We got a contest day in the bag today, but it was a struggle, and involved a LOT of trailer miles. The weather forecast for the day was for weak-to-moderate lift to around 5000' msl (about 4000' agl), probably with Q's, with winds out of the southwest 15-20kt. B/S ratios in the 5's and 6's in the afternoon, shading toward 4 later in the day. Task A was a 2-hour TAT with first turn 22 Madison 35 miles to the northeast (downwind) with a 20-mile circle, then back to 20 Lebanon just upwind of the airport with a 5 mile circle, then back downwind to CCSC. I exercised my CD prerogative and sniffed myself, and was promptly shot down. After a short delay I launched again, and this time I stuck, finding 1-3 kt to about 4500'. Don Kroesch (DK) also volunteered to sniff, so I had him launched as well. Soon we were both climbing OK if not well, and the rest of the fleet was launched. Both class advisors (Rob Cluxton in 1K for Sports, Erik Nelson in 5E for FAI) were good to go, so the gates were opened and soon everyone streamed out on course. Most pilots reported that they got into the Madison circle quickly and were wondering if maybe I had undercalled the day, but when they turned around and tried to beat their way back upwind they quickly changed their minds from undercall to survival. Ultimately only two of 17 pilots made it around - Kurt Lewis (95) in Sports, and Jeff Russel (TZ) in FAI, with the rest landing in soybean fields or at the many airports in the area. As of this writing, everyone is back safe, and I don't think there was any damage sustained by either pilots or gliders.
I went out to retrieve Robert Norton (7H), and that turned into a comedy of errors. The retrieve desk was sure he had landed at a small airport called Bloom Field near Lake Jackson, OH, but he had actually landed at a small private strip about 10 miles north of there. When I got his trailer together and checked out, I got directions to Bloom and thought nothing of it. Arriving at Bloom about 45 minutes later, I found nothing there except some old, old T-hangars sagging into the dirt, and chest-high corn where the runway used to be. Fortunately Robert and I coordinated on the phone and he was able to talk me through programming the nav system in his oh-so-nice Beemer, and I arrived at the correct airport about 20 minutes later.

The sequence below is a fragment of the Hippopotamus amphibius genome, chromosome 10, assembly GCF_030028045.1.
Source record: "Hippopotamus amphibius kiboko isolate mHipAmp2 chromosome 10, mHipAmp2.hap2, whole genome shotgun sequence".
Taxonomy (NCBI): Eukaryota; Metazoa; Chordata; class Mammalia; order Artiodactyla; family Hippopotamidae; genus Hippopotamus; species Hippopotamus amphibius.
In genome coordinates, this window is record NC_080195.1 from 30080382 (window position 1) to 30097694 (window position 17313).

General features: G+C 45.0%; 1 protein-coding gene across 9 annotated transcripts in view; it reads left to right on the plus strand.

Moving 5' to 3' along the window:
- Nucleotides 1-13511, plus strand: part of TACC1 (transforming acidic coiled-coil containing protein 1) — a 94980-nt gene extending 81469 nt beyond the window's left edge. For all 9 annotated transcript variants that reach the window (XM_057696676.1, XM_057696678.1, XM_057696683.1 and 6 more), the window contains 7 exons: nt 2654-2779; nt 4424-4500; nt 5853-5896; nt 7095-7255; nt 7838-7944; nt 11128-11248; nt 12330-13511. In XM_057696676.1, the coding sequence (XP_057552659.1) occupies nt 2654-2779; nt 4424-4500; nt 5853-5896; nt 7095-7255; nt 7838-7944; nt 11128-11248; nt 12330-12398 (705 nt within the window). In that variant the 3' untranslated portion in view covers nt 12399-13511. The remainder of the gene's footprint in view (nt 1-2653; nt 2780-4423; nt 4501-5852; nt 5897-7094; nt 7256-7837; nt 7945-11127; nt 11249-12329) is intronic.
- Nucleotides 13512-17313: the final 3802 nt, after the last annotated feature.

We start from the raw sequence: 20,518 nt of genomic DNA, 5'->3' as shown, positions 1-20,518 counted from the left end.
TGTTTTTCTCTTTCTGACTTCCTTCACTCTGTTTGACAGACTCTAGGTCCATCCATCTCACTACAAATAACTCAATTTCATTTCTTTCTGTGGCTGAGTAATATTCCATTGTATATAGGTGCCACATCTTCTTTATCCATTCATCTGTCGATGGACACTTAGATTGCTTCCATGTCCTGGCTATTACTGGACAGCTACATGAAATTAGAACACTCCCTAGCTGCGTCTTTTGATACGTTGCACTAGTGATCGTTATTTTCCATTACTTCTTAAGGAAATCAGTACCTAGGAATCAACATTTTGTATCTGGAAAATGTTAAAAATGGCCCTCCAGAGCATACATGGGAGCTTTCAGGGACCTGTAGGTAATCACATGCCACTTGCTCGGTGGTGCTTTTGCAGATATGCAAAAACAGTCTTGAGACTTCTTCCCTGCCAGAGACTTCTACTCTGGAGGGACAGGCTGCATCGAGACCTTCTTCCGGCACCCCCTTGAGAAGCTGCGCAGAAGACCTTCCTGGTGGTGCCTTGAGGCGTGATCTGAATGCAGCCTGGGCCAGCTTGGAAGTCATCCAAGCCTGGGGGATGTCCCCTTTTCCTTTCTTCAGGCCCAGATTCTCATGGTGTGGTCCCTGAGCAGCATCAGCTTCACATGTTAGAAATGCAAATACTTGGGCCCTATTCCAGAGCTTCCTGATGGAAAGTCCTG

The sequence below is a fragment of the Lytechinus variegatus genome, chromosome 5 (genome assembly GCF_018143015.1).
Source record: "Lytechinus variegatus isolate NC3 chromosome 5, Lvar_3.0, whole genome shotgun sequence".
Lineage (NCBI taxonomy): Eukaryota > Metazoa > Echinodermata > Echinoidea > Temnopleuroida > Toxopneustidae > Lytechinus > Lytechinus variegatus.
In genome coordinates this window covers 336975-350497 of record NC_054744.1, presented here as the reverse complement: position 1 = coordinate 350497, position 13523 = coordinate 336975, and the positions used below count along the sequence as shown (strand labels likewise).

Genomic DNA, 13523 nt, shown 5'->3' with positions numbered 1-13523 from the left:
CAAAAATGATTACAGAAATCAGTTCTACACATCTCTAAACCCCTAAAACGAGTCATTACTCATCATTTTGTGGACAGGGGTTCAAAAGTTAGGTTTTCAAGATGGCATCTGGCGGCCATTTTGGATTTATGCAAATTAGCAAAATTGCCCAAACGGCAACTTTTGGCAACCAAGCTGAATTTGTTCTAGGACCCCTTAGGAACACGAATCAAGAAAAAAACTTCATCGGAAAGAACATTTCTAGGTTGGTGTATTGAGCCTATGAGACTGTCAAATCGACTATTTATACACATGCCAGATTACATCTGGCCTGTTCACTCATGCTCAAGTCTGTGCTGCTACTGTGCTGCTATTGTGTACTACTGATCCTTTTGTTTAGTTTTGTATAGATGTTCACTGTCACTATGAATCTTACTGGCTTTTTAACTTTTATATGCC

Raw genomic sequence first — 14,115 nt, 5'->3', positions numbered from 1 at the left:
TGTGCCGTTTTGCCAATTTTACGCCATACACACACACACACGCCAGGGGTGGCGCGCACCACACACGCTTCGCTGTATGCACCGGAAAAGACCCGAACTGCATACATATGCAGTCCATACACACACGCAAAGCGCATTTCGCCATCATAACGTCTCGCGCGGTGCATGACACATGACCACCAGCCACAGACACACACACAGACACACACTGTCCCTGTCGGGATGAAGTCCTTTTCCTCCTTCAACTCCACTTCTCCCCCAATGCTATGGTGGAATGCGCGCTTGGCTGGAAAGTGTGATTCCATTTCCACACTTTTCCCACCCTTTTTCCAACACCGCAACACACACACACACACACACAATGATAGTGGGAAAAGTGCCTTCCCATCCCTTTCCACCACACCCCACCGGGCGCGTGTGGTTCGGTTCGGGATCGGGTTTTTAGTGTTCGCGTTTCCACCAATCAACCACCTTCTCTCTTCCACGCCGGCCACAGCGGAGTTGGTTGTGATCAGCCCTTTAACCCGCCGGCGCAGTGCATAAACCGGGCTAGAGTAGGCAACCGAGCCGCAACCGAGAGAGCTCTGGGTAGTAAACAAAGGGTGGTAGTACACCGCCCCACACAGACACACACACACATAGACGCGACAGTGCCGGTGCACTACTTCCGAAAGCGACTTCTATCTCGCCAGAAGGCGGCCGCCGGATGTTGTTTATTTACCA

The rest of the 7H retrieve story starts when I found that Robert had not hooked up his trailer to his car, and it was an older Komet trailer with lots of odds and ends that had to be done just right. I hooked the trailer to the car hitch, testing it by pulling up hard on the trailer hitch to make sure it was locked on the ball - and it was. Unfortunately, I missed a little secondary locking pin, and the trailer hitch jumped off the ball the first time I went over a bump of any size. This happened twice before I discovered the pin locking mechanism, and on the second time, the trailer hitch went under the car and the car hitch punched a neat hole in the front of the trailer - ouch! So finally I get all this figured out and I'm on my way again, whereupon I discover that the back drop-down door on the trailer isn't locking securely to the worn-out locking rings on the trailer top half, and so it had a tendency to drop down and wave around in the wind a bit - double ouch! I had planned to give Robert the 'have your trailer completely ready for a retrieve' lecture, as given to me by Henry Retting (R) some years ago at my first Seniors contest, but somehow I wasn't all that confident that my vast knowledge and skill was going to be appreciated when I had just punched a hole in his trailer - oops!
Anyway, we have a contest day in, with a decent chance of getting 3 more days in the contest. With any luck at all, I'll still be the CD by the end of it! Stay tuned ;-)